Helping Onward understand BAME voters better
Authors: Justin Ibbett, Nik Siersted
The Conservatives have known for a while about their need to truly understand ethnic minorities. A recent event held by the party, featuring think tank Onward, might just represent a turning point.
Onward consists of a number of prominent Conservatives such as Will Tanner, Theresa May’s Former Deputy Head of Policy, and Kate Fall, former Deputy Chief of Staff to David Cameron. At the event, the think tank outlined the Conservative Party’s need to appeal to ethnic minority voters. A recent poll conducted by Ipsos MORI found that only 19% of BAME voters showed support for the Conservative Party, in contrast to 73% who did so for Labour. This is not a new issue. The same poll conducted in 2010 showed only slightly less dramatic figures.
Here at focaldata, using the latest data science techniques, we helped Onward to translate traditional polling analysis into actionable insights in two main ways.
Firstly, by modelling ethnic minority vote share in each individual constituency, we were able to show exactly which seats were at potential risk, depending on changes in the ethnic composition of the population or variation of BAME votes between the parties. Come election time, the knowledge of where BAME anti-Conservative feeling is most present will be invaluable, as door to door campaigners will be best informed as to where to concentrate their efforts.
Deconstructing the BAME label
In addition, our models were able to unpack ethnic minority opinion from the general BAME label, as used in Ipsos MORI polls, into its constituent groups. This increased the level of granularity, considering the opinion of mixed race, Asian Indian, Asian Chinese, African-Caribbean and many other ethnic minorities separately, allowing for a much deeper understanding of public opinion – one which reflects the disparity of opinion across ethnic minorities. For instance, the campaigns and policies that motivate the British Chinese will have differences from those that motivate British African-Caribbeans.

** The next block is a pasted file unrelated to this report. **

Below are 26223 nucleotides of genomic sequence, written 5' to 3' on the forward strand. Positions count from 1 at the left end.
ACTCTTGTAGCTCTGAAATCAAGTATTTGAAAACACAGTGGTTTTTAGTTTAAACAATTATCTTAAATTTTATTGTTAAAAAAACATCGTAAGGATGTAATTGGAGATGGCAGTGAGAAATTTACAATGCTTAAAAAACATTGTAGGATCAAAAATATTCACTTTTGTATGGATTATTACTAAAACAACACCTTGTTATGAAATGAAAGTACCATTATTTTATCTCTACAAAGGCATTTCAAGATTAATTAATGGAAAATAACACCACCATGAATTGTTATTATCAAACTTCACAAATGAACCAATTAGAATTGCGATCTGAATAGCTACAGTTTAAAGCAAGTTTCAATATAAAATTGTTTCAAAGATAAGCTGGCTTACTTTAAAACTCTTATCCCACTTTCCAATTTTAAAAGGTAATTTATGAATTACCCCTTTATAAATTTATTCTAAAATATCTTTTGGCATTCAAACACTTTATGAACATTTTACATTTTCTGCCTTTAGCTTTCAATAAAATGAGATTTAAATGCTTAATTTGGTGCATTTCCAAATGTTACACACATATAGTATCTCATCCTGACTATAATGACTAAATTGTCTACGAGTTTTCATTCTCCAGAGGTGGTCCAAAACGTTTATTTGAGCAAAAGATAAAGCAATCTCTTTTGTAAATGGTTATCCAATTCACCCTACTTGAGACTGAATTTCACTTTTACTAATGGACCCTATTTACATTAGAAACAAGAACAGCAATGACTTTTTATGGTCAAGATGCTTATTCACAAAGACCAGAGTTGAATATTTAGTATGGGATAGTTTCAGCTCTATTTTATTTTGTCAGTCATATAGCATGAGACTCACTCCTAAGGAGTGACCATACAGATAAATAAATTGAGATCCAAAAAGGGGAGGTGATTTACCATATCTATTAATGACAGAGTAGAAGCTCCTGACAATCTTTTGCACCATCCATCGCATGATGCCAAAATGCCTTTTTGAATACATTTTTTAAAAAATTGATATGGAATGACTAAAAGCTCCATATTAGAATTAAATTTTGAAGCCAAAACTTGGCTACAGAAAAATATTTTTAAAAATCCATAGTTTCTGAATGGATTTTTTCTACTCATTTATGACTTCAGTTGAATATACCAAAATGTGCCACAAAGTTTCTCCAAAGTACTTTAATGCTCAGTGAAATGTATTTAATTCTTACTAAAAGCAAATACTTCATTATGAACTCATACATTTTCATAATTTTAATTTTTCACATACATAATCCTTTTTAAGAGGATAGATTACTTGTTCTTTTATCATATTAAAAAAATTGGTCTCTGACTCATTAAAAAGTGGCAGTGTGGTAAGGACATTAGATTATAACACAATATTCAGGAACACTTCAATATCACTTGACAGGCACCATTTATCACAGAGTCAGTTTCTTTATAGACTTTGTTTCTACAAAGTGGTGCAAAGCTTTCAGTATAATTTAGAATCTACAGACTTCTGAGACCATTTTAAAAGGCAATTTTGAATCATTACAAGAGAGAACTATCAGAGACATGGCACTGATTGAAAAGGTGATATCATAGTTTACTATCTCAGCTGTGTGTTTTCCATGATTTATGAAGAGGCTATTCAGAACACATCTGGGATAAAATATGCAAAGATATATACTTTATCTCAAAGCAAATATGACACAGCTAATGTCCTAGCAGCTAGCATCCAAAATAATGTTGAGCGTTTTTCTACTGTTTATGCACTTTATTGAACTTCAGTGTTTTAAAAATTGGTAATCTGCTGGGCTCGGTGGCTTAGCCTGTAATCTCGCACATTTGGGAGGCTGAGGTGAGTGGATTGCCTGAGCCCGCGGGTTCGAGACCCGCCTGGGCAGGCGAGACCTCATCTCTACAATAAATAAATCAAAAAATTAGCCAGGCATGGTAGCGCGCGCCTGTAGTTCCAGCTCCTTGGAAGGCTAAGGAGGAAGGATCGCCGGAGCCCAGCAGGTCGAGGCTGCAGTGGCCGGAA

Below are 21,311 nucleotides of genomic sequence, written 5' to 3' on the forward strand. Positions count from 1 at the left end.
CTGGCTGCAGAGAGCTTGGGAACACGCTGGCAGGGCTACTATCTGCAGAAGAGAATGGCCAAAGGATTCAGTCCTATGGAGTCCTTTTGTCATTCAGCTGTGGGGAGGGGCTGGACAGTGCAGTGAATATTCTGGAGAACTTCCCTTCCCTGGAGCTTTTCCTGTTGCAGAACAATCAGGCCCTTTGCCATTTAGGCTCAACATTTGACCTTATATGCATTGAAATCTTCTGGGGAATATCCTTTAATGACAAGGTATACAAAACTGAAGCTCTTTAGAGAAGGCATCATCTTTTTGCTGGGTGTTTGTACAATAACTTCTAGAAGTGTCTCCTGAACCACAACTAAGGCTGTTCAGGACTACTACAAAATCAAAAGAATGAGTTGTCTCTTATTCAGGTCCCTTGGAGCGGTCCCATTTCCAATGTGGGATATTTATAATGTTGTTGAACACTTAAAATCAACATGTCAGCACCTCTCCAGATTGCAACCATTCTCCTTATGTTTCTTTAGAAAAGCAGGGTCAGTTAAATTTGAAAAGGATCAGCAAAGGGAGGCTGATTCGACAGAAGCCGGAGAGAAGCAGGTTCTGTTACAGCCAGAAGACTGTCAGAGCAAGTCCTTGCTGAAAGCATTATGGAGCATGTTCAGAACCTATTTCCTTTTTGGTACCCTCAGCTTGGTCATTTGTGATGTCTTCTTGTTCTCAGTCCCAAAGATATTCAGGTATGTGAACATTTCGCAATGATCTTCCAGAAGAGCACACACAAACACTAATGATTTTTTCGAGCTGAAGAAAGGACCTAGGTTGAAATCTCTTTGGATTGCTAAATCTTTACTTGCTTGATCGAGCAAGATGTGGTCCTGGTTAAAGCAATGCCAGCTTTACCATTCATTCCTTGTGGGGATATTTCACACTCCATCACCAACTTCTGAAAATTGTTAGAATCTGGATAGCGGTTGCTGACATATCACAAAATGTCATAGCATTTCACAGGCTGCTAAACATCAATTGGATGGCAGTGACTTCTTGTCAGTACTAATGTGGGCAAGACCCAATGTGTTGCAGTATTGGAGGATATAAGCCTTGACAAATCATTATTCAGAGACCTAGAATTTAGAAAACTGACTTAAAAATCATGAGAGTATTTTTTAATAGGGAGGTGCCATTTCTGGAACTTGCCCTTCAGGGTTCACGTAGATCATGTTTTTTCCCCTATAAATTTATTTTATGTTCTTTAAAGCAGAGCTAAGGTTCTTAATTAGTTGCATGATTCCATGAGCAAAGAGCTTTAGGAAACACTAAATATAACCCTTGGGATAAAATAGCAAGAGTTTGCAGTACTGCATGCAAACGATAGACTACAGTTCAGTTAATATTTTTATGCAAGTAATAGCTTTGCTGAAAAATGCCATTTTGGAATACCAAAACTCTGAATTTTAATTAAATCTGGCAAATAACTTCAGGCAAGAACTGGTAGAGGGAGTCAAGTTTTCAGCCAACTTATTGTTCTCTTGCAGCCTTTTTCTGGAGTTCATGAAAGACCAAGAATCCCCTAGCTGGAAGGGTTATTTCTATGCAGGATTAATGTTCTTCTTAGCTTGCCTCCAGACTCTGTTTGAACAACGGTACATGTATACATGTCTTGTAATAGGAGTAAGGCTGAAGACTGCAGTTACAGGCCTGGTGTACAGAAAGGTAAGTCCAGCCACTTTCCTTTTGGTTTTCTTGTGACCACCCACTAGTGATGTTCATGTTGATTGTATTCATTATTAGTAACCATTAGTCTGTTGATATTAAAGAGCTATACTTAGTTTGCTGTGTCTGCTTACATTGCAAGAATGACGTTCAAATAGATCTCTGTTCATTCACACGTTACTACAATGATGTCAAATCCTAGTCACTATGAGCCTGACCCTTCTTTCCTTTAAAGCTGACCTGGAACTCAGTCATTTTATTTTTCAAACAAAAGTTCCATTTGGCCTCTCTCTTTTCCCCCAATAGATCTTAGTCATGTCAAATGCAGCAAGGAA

MRP’s impact on campaign effectiveness
We use a particular statistical technique called multi-level regression with post-stratification (MRP). This involves using regular national surveys to infer opinion in small demographic or geographic groups. It also uses old data or similar surveys to improve its accuracy.
In our view, the granular element of this technique provides a plethora of new insights that in future will come to be considered vital across the political and corporate spectrum.
Gone are the days of companies, or parties alike, developing a marketing program or campaign aimed at the “average customer”. We therefore also work with advertising agencies, helping them to understand public opinion geographically, and big brands in getting more value from their research data.
At focaldata, we’re always happy to see campaigns use data science to improve their understanding of public opinion. As with Onward, we look forward to helping more political clients use our granular data analytics to answer two critical questions needed to run an effective campaign: who do I target and how do I engage them?
Get in touch to know more about how MRP helps campaigns at email@example.com on www.focaldata.com, follow us on Twitter at@FocalDataHQ or @JustinIbbett, or catch up with our latest article on MRP-driven insight.